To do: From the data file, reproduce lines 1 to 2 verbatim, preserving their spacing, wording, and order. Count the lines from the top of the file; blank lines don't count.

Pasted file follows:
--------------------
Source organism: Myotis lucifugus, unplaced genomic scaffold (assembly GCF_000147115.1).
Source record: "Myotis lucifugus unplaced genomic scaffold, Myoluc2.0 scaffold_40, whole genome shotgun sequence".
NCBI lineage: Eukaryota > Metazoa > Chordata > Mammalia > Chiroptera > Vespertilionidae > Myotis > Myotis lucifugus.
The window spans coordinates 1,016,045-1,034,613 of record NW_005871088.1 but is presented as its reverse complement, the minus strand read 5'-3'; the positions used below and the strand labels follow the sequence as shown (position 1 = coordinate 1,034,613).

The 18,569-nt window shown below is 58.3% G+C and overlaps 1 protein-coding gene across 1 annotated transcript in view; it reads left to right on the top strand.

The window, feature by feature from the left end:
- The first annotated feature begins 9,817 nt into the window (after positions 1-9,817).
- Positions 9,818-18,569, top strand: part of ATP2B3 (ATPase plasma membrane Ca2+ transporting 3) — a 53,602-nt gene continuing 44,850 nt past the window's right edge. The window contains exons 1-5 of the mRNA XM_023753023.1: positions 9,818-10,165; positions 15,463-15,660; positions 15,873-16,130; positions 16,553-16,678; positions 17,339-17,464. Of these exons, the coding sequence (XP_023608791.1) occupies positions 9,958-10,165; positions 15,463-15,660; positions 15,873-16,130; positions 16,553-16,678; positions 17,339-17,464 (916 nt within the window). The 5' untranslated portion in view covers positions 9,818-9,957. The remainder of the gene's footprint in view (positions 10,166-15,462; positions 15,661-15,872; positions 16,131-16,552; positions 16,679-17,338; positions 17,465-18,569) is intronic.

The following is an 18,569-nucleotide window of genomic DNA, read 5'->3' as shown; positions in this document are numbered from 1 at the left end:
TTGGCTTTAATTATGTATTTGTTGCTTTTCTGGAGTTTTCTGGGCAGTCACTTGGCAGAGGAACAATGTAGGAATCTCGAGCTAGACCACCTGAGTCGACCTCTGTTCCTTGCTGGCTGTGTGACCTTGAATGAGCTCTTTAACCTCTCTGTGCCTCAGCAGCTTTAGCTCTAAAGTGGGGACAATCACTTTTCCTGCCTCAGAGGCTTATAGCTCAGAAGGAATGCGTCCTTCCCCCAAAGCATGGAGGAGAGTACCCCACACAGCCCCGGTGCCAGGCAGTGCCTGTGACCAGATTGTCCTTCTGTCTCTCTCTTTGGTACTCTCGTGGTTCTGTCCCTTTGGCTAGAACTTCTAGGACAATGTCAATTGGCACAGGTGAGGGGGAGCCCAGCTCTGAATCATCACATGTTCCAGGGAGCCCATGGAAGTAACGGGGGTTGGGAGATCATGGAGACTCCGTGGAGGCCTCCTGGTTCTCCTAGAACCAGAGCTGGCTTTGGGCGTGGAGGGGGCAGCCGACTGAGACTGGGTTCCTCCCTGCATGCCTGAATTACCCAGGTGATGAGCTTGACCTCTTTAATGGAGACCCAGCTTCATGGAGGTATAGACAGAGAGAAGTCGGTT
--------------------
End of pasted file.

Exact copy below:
Source organism: Myotis lucifugus, unplaced genomic scaffold (assembly GCF_000147115.1).
Source record: "Myotis lucifugus unplaced genomic scaffold, Myoluc2.0 scaffold_40, whole genome shotgun sequence".